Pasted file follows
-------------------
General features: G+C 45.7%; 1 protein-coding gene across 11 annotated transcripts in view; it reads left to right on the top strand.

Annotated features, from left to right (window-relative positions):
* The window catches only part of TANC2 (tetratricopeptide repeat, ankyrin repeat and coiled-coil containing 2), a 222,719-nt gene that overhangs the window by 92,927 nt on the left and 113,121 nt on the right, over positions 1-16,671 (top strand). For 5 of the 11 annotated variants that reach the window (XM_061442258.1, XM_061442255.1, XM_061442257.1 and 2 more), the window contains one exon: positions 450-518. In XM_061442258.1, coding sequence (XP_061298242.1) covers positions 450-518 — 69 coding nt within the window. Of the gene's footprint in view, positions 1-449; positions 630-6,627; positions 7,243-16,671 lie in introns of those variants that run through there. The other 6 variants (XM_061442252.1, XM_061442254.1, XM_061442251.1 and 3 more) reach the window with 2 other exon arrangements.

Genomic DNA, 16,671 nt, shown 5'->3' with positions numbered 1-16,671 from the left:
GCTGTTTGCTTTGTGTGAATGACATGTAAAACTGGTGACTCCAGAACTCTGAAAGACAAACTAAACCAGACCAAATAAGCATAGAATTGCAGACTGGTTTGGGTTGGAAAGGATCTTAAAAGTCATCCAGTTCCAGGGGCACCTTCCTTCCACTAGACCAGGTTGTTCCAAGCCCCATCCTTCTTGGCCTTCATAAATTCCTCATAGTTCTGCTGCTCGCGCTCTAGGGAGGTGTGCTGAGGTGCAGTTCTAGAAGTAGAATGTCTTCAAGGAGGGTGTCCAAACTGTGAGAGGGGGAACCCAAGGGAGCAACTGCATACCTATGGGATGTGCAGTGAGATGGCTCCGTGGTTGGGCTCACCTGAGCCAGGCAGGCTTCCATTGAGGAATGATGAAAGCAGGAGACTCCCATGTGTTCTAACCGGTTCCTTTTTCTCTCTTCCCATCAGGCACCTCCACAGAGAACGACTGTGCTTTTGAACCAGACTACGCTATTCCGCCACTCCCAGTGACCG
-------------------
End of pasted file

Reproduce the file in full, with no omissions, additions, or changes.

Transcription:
General features: G+C 45.7%; 1 protein-coding gene across 11 annotated transcripts in view; it reads left to right on the top strand.

Annotated features, from left to right (window-relative positions):
* The window catches only part of TANC2 (tetratricopeptide repeat, ankyrin repeat and coiled-coil containing 2), a 222,719-nt gene that overhangs the window by 92,927 nt on the left and 113,121 nt on the right, over positions 1-16,671 (top strand). For 5 of the 11 annotated variants that reach the window (XM_061442258.1, XM_061442255.1, XM_061442257.1 and 2 more), the window contains one exon: positions 450-518. In XM_061442258.1, coding sequence (XP_061298242.1) covers positions 450-518 — 69 coding nt within the window. Of the gene's footprint in view, positions 1-449; positions 630-6,627; positions 7,243-16,671 lie in introns of those variants that run through there. The other 6 variants (XM_061442252.1, XM_061442254.1, XM_061442251.1 and 3 more) reach the window with 2 other exon arrangements.

Genomic DNA, 16,671 nt, shown 5'->3' with positions numbered 1-16,671 from the left:
GCTGTTTGCTTTGTGTGAATGACATGTAAAACTGGTGACTCCAGAACTCTGAAAGACAAACTAAACCAGACCAAATAAGCATAGAATTGCAGACTGGTTTGGGTTGGAAAGGATCTTAAAAGTCATCCAGTTCCAGGGGCACCTTCCTTCCACTAGACCAGGTTGTTCCAAGCCCCATCCTTCTTGGCCTTCATAAATTCCTCATAGTTCTGCTGCTCGCGCTCTAGGGAGGTGTGCTGAGGTGCAGTTCTAGAAGTAGAATGTCTTCAAGGAGGGTGTCCAAACTGTGAGAGGGGGAACCCAAGGGAGCAACTGCATACCTATGGGATGTGCAGTGAGATGGCTCCGTGGTTGGGCTCACCTGAGCCAGGCAGGCTTCCATTGAGGAATGATGAAAGCAGGAGACTCCCATGTGTTCTAACCGGTTCCTTTTTCTCTCTTCCCATCAGGCACCTCCACAGAGAACGACTGTGCTTTTGAACCAGACTACGCTATTCCGCCACTCCCAGTGACCG